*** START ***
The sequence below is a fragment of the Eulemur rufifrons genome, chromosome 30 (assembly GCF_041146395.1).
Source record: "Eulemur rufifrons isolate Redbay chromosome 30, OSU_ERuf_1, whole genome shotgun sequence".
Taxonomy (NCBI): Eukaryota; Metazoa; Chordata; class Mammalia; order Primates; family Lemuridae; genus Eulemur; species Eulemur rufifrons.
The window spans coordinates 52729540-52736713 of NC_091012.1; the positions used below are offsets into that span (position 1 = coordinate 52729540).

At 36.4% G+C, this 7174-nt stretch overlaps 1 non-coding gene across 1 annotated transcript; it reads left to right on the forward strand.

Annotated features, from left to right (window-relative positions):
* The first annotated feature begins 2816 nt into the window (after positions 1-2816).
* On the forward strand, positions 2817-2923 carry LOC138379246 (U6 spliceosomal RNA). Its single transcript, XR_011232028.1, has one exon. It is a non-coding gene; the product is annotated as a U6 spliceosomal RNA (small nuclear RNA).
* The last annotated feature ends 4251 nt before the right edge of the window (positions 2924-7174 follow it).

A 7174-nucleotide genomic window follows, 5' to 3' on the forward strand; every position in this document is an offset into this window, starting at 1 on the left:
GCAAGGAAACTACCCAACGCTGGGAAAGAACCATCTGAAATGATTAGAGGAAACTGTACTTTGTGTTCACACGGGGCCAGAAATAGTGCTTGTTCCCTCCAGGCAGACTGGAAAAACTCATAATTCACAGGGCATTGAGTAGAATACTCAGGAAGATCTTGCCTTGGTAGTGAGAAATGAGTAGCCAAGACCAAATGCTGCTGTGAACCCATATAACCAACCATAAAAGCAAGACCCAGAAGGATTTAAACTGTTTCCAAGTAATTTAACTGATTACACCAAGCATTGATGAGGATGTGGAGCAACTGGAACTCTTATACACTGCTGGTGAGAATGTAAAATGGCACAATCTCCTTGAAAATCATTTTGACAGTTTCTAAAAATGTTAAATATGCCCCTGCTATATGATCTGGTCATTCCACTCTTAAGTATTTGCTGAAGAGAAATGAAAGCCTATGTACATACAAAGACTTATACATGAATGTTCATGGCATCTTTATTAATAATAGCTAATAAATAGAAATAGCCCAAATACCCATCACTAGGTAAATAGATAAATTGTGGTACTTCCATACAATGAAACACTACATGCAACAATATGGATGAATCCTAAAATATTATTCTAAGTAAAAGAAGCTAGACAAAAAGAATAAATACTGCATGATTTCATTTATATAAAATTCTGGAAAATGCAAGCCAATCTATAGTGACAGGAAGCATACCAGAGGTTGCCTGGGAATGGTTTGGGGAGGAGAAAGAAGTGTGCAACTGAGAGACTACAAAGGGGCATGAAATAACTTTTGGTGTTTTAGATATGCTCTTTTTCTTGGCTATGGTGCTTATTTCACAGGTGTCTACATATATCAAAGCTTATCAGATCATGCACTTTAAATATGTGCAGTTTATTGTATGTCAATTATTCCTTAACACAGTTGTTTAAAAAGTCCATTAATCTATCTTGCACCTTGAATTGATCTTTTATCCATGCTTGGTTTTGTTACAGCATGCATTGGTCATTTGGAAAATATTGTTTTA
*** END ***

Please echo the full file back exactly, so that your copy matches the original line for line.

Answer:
The sequence below is a fragment of the Eulemur rufifrons genome, chromosome 30 (assembly GCF_041146395.1).
Source record: "Eulemur rufifrons isolate Redbay chromosome 30, OSU_ERuf_1, whole genome shotgun sequence".
Taxonomy (NCBI): Eukaryota; Metazoa; Chordata; class Mammalia; order Primates; family Lemuridae; genus Eulemur; species Eulemur rufifrons.
The window spans coordinates 52729540-52736713 of NC_091012.1; the positions used below are offsets into that span (position 1 = coordinate 52729540).

At 36.4% G+C, this 7174-nt stretch overlaps 1 non-coding gene across 1 annotated transcript; it reads left to right on the forward strand.

Annotated features, from left to right (window-relative positions):
* The first annotated feature begins 2816 nt into the window (after positions 1-2816).
* On the forward strand, positions 2817-2923 carry LOC138379246 (U6 spliceosomal RNA). Its single transcript, XR_011232028.1, has one exon. It is a non-coding gene; the product is annotated as a U6 spliceosomal RNA (small nuclear RNA).
* The last annotated feature ends 4251 nt before the right edge of the window (positions 2924-7174 follow it).

A 7174-nucleotide genomic window follows, 5' to 3' on the forward strand; every position in this document is an offset into this window, starting at 1 on the left:
GCAAGGAAACTACCCAACGCTGGGAAAGAACCATCTGAAATGATTAGAGGAAACTGTACTTTGTGTTCACACGGGGCCAGAAATAGTGCTTGTTCCCTCCAGGCAGACTGGAAAAACTCATAATTCACAGGGCATTGAGTAGAATACTCAGGAAGATCTTGCCTTGGTAGTGAGAAATGAGTAGCCAAGACCAAATGCTGCTGTGAACCCATATAACCAACCATAAAAGCAAGACCCAGAAGGATTTAAACTGTTTCCAAGTAATTTAACTGATTACACCAAGCATTGATGAGGATGTGGAGCAACTGGAACTCTTATACACTGCTGGTGAGAATGTAAAATGGCACAATCTCCTTGAAAATCATTTTGACAGTTTCTAAAAATGTTAAATATGCCCCTGCTATATGATCTGGTCATTCCACTCTTAAGTATTTGCTGAAGAGAAATGAAAGCCTATGTACATACAAAGACTTATACATGAATGTTCATGGCATCTTTATTAATAATAGCTAATAAATAGAAATAGCCCAAATACCCATCACTAGGTAAATAGATAAATTGTGGTACTTCCATACAATGAAACACTACATGCAACAATATGGATGAATCCTAAAATATTATTCTAAGTAAAAGAAGCTAGACAAAAAGAATAAATACTGCATGATTTCATTTATATAAAATTCTGGAAAATGCAAGCCAATCTATAGTGACAGGAAGCATACCAGAGGTTGCCTGGGAATGGTTTGGGGAGGAGAAAGAAGTGTGCAACTGAGAGACTACAAAGGGGCATGAAATAACTTTTGGTGTTTTAGATATGCTCTTTTTCTTGGCTATGGTGCTTATTTCACAGGTGTCTACATATATCAAAGCTTATCAGATCATGCACTTTAAATATGTGCAGTTTATTGTATGTCAATTATTCCTTAACACAGTTGTTTAAAAAGTCCATTAATCTATCTTGCACCTTGAATTGATCTTTTATCCATGCTTGGTTTTGTTACAGCATGCATTGGTCATTTGGAAAATATTGTTTTA